As someone who has worked in the Managed Network Services space for over a decade, there are certain behaviors I notice when it comes to security planning. Every so often, a major security incident occurs that makes headlines, and the media cycle begins. Decision makers at organizations, who are typically business experts and not technology experts, often react with questions about what they are doing to fight this specific threat. Are they doing the right thing? What else could they be doing? How exposed are they?
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WE ALL AGREE THAT it is essential to the operations of modern medical practices,
but I find that often these investments in technology are reactionary.
Ten to 15 years ago a major push for moving to Electronic Medical Records
(EMR) inspired a number of practices to make significant investments in
IT infrastructure that most of them had never considered before. It was a
brave new world for most practices, and decision making was often done in
a spur of the moment fashion. Even more disconcerting was the fact that
many of the investments from these early adopting practices ended up being
overhauled for a variety of reasons, many of which had to do with not
“right sizing” the solution in the first place. Needless to say, this was not a
pleasant experience to be a part of, either internally or as a service provider
like I have been. The costs were out of control, unpredictable, and stressful
to deal with.
Chances are if you are reading this article, you have already moved some, or perhaps most, of your IT infrastructure to the cloud. While most organizations spend lots of time, energy and money developing strategies for integrating their important data and workflow to the cloud, they usually don’t worry about security and risk management strategies until after the migration. In fact, many organizations assume that it’s okay to maintain their existing strategy they were using before the move.
EVERYONE WHO MANAGES staff in a medical environment immediately becomes
a key decision maker when it comes to HIPAA compliance, whether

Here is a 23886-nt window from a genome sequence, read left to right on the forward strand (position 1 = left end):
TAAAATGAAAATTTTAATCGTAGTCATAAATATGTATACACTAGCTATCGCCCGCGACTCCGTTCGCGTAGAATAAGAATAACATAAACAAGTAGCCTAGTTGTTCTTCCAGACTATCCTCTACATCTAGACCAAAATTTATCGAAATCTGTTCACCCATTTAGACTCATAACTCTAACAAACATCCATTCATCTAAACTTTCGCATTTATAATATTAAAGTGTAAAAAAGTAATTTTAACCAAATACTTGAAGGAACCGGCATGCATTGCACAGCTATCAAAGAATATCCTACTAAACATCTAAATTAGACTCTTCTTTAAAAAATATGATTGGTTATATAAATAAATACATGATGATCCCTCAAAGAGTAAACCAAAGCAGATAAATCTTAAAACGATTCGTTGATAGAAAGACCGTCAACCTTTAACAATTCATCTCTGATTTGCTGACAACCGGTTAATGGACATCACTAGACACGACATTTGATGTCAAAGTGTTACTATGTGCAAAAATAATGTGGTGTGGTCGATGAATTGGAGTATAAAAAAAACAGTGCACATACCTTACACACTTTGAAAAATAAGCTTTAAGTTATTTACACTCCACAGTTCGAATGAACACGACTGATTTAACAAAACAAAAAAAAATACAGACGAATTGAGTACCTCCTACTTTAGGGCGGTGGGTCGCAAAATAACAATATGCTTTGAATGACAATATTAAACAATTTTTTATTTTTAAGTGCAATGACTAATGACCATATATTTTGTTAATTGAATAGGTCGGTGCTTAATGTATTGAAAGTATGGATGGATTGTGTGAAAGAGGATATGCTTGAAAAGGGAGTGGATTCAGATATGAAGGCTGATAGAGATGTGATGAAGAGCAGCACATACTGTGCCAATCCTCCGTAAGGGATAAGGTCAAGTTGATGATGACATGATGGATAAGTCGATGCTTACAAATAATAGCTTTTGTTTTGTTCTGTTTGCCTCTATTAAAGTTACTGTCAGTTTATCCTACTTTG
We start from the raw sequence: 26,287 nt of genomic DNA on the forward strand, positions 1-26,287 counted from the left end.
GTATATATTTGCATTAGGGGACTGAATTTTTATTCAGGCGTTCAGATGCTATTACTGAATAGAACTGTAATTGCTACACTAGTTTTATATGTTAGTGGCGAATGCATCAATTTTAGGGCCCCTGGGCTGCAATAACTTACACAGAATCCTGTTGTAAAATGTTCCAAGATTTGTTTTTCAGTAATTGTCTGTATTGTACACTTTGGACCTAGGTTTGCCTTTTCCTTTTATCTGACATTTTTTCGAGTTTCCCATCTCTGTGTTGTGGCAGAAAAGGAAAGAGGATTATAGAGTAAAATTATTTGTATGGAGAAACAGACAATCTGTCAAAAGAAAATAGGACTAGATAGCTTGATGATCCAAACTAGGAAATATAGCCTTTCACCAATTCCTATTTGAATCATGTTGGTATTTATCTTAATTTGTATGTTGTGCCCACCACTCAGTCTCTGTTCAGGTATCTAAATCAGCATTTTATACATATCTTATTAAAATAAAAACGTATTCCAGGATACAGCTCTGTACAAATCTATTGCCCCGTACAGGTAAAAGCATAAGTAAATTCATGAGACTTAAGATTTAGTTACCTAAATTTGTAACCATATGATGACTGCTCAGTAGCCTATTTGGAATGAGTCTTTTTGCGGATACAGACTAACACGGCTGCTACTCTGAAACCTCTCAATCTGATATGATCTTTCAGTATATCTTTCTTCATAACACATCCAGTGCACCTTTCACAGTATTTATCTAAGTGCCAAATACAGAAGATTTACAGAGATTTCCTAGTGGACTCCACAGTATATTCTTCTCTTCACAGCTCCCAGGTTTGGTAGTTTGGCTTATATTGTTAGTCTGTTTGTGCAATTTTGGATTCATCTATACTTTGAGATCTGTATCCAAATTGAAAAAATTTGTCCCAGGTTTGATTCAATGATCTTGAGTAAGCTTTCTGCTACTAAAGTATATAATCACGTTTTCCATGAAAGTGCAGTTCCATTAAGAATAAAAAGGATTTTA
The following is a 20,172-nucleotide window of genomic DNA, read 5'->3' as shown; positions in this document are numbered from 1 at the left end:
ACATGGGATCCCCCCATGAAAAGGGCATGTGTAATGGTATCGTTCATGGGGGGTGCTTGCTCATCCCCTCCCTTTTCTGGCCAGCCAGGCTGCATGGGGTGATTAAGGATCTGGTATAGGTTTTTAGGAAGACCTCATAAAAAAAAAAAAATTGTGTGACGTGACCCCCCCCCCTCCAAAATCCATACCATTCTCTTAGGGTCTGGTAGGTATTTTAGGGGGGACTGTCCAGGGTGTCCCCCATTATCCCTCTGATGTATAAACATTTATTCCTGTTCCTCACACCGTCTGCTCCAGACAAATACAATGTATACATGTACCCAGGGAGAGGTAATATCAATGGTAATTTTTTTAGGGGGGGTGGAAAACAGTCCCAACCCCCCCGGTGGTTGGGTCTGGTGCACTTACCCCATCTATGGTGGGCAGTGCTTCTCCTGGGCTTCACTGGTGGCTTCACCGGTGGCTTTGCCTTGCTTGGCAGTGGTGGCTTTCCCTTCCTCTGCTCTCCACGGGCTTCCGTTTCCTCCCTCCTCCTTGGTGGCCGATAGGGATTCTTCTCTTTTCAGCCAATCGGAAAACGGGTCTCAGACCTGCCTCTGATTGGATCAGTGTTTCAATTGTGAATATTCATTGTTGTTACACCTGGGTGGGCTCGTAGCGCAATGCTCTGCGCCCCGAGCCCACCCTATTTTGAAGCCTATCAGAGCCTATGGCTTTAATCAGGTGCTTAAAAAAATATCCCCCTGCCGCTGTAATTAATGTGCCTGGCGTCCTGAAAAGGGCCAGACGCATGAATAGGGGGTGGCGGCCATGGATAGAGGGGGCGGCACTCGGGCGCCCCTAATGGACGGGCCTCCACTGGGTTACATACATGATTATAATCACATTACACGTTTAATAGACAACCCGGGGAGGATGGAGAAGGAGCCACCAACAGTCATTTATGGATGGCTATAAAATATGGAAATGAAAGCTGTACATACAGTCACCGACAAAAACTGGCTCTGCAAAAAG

they realize it or not. Many data breaches do not occur because of technical
failures that come from a conscious attack on security systems, but by the
failures of personnel to properly control the access to patient health information.
Practice managers hand the keys to the vault of patient data to staff
members every day. Just like money in your bank account, sensitive data has
a real value, and anyone with access to it holds a serious responsibility.
Many IT decision makers look at assets as hardware, but really they should consider why they have the hardware in the first place.
These decision makers remember the very significant investments they made in servers, PCs, firewalls, and so on in order to deploy that new CRM or Electronic Medical Records System. They think of the tens of thousands of dollars they spent just to get their system functional. It’s understandable then that the memory of this investment makes many decision makers forget why they invest in these systems in the first place, which is to gather and manipulate data for critical organizational functions. So the real asset they are protecting is that data.
Much of my time spent working is focused on performing technology assessments against some kind of baseline. Most of the time, these are specific government or industry standards like HIPAA, NIST, ISO and PCI. But when some of my clients reach out to me about evaluating their environment in light of these standards, it’s often done out of a feeling of obligation in which they are reacting to some kind of demand from whoever is overseeing their work.
Preparing for challenges associated with any technology central to your workflow is an important part of a comprehensive security and risk management strategy for organizations concerned with the integrity of their system.
Cloud computing has become a hot topic in the business world. If you are thinking about moving some or all of your business applications to the Cloud, below are a few things you’ll want to consider:
Every company wants their information technology to enhance their business. In fact, many leading businesses employ a Chief Information Officer (CIO) to develop strategic plans for incorporating technology into their company.